Thiago Alcantara is a man of the world. Born in Italy to Brazilian parents; raised in Spain. He’s fluent in several languages, including an impressive facility with English. Now he’s plying his trade as a footballer in Germany with Bayern Munich, but for how long?
A number of top European clubs have been linked with him. Manchester City, who are coached by his old mentor, Pep Guardiola, and Real Madrid—the team he will face in the quarter-finals of the Champions League—are among his suitors, as per radio station TalkSport.
Having turned 26 on Tuesday, Thiago is at the peak of his powers. It hasn’t always been an easy path for him, though. His ascent was cruelly derailed by a knee ligament injury in 2014, which kept him out of the game for more than a year, and there was a stop-start feel to his early years as a pro.
He arrived at the gates of FC Barcelona, as a 14-year-old, with impeccable credentials. Sporting genes run in several directions through his family. His father, Mazinho, played in midfield behind Bebeto and Romario on Brazil’s World Cup-winning side in 1994, and he shared an iconic World Cup scene with the pair when the trio did a rock-a-bye-baby celebration for Bebeto’s goal against Netherlands en route to the final.
Thiago’s mother played professional volleyball. His younger brother, Rafinha, is part of Barca’s squad, although he’s been bedevilled by long-term injuries this season and last. A cousin, Rodrigo, plays for Valencia, having come up through the ranks at Real Madrid’s youth academy.
At Barca’s La Masia factory, Thiago’s talent was identified early on. He graduated to play under Guardiola for Barca B and made his debut for Barcelona’s first team in La Liga—while still a teenager—under Guardiola in May 2009.
However, it took him until the 2011-2012 season to establish himself as a regular starter, as Barcelona's (and Spain’s) vaunted midfield triumvirate—Xavi, Andres Iniesta and Sergio Busquets—owned the club’s centre-midfield berths during those years.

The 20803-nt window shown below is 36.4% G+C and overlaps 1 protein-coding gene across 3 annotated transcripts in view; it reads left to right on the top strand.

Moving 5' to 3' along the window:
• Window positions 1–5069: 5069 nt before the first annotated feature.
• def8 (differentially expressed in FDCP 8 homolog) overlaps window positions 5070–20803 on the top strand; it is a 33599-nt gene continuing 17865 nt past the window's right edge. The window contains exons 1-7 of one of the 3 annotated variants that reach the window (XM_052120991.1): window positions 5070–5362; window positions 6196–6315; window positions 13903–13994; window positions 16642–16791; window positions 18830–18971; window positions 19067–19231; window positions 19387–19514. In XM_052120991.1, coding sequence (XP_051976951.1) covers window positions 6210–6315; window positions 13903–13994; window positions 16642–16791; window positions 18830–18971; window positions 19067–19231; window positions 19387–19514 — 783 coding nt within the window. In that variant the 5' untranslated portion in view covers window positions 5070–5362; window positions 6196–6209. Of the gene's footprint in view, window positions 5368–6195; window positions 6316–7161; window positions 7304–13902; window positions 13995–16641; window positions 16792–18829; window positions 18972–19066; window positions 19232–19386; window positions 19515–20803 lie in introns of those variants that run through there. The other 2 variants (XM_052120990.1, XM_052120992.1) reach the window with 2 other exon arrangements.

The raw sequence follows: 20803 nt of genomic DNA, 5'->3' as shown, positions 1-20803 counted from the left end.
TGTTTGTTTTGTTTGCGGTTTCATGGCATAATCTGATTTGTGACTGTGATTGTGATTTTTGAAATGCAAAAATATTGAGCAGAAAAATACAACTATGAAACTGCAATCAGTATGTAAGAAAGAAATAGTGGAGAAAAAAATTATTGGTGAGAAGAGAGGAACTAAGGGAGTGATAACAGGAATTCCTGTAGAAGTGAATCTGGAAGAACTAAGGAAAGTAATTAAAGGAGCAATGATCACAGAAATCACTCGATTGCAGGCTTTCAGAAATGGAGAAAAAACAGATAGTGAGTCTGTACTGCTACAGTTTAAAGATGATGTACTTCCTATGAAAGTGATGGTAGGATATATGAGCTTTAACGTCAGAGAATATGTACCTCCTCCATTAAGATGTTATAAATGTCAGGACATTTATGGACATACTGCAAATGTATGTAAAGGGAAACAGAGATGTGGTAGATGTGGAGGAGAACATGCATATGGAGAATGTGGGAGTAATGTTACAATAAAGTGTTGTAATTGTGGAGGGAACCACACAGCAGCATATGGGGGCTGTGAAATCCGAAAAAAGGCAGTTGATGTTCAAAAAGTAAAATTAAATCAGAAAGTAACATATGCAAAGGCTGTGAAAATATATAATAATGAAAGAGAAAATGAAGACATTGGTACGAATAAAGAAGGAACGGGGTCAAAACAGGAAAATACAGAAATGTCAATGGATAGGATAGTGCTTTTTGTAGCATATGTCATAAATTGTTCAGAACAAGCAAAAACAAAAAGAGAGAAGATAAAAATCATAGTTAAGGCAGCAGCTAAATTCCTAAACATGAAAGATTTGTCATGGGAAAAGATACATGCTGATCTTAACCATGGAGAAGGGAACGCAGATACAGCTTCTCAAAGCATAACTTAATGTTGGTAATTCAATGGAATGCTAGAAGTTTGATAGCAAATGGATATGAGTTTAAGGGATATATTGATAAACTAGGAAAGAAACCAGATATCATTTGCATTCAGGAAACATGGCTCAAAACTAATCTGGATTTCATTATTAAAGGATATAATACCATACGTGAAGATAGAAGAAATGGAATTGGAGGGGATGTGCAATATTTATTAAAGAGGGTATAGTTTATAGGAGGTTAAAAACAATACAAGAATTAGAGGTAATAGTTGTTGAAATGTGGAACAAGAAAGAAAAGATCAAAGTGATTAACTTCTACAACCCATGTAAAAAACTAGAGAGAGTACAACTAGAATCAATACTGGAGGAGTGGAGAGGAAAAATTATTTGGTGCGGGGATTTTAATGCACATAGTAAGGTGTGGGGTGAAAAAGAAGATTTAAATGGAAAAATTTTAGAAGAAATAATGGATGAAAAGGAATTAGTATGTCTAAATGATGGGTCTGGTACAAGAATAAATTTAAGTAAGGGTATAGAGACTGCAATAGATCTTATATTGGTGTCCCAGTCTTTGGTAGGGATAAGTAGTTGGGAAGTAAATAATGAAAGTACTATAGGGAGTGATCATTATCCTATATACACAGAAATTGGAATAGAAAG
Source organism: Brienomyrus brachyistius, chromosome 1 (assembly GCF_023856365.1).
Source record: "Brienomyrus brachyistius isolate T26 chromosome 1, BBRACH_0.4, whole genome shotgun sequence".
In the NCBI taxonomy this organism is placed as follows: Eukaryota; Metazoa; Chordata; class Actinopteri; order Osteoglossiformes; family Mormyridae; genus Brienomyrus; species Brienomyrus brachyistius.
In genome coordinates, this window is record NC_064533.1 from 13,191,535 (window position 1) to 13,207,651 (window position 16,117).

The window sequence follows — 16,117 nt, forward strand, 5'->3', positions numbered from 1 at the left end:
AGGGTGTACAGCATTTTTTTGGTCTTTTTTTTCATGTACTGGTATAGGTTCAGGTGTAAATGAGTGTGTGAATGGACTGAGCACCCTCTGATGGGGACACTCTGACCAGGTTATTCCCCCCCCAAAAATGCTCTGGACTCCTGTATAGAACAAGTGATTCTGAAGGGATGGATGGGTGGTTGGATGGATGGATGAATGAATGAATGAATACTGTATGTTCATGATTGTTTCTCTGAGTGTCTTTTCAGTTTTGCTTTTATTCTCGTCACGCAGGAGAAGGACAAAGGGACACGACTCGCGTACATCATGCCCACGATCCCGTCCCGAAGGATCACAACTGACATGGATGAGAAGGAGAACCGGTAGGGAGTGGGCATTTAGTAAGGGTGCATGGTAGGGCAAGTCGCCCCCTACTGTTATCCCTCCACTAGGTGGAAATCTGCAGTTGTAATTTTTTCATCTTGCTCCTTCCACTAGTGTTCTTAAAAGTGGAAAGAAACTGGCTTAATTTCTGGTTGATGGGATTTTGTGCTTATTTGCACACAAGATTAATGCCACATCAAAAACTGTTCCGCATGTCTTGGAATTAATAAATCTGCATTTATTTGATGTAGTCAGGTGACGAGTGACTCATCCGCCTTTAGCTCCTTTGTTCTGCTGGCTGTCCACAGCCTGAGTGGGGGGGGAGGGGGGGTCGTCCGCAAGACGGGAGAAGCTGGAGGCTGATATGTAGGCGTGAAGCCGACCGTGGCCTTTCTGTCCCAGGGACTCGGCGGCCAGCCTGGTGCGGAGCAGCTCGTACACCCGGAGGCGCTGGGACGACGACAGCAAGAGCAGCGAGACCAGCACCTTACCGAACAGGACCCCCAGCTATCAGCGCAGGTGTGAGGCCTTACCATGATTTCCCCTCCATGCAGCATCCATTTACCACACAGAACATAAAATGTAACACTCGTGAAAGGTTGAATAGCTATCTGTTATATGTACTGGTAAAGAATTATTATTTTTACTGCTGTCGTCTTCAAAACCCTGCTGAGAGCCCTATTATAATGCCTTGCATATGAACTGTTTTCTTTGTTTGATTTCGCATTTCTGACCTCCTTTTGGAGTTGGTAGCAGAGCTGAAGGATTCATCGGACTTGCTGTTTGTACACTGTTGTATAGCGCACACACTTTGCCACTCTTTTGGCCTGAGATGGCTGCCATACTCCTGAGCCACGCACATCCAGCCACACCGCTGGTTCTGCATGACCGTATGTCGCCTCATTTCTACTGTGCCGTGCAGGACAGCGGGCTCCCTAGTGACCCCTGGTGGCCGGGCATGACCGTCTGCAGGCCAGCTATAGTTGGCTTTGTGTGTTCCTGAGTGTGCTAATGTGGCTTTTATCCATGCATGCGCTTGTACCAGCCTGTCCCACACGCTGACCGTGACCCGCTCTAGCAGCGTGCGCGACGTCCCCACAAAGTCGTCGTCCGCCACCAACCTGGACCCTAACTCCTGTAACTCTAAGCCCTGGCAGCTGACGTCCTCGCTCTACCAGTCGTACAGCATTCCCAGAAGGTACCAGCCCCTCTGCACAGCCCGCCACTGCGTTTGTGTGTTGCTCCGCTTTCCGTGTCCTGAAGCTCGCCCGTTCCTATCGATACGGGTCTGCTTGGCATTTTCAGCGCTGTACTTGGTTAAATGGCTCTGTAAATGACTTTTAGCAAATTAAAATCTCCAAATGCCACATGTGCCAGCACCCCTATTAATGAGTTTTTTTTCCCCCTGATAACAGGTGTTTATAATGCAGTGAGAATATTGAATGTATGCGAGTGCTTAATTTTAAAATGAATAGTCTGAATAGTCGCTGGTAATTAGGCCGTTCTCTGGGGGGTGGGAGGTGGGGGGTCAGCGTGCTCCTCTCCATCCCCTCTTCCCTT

Guardiola was a driving force. As Marti Perarnau wrote in Pep Confidential: Inside Pep Guardiola’s First Season at Bayern Munich, he worked hard on Thiago’s decision-making. He kept hammering him to simplify his game, and got him to curb the more extravagant, needless flourishes that were part of his repertoire.
The following season, while Guardiola took a break from football in New York, Thiago’s career stalled under Tito Vilanova. His game time decreased, as he waited in line behind Xavi, Iniesta, Busquets and Cesc Fabregas, which opened up a contract loophole that led to a mini-crisis at the club during the offseason.
It was a strange time at Barcelona. They had just won back the league title from Real Madrid with a record-equalling, 100-point haul, but some of the shine was taken off the triumph by the 7-0 aggregate mauling administered by Bayern Munich in the Champions League semi-final.
Vilanova, the team’s coach, had watched large chunks of the season from a hospital bed in New York while receiving treatment for throat cancer. According to the Catalan sports newspaper Diario Sport (via Goal.com), Vilanova’s efforts to renew Thiago’s contract foundered early that summer. Thiago’s agent Pere Guardiola, Pep’s brother, brokered the talks.
On the say-so of Mazinho, Thiago’s agent had inserted a must-play clause in his contract at the time of his last renewal in 2011. It stipulated that if Thiago didn’t play a set number of minutes (over 30 minutes in 60 per cent of Barca’s games) in the outgoing season, a buying club could activate a reduced buyout clause by August 1, as per AS (in Spanish). The difference was significant—€18 million (excluding add-ons) instead of a prohibitive €90 million.
During the title-winning season, Thiago had played 60 per cent of Barca’s games (36 out of 60 fixtures) but in 15 of the matches he hadn’t played more than 30 minutes. The door was open. Several clubs tried to rush through it.
Thiago was a prince of Europe. In June 2013, he was the marquee player on an exceptional Spain team—which included David De Gea, Koke and Alvaro Morata—that retained the European under-21 title in Israel. In the final against Italy, he scored a first-half hat-trick (and passed up the chance to score a fourth by letting his team-mate Isco take a second-half penalty).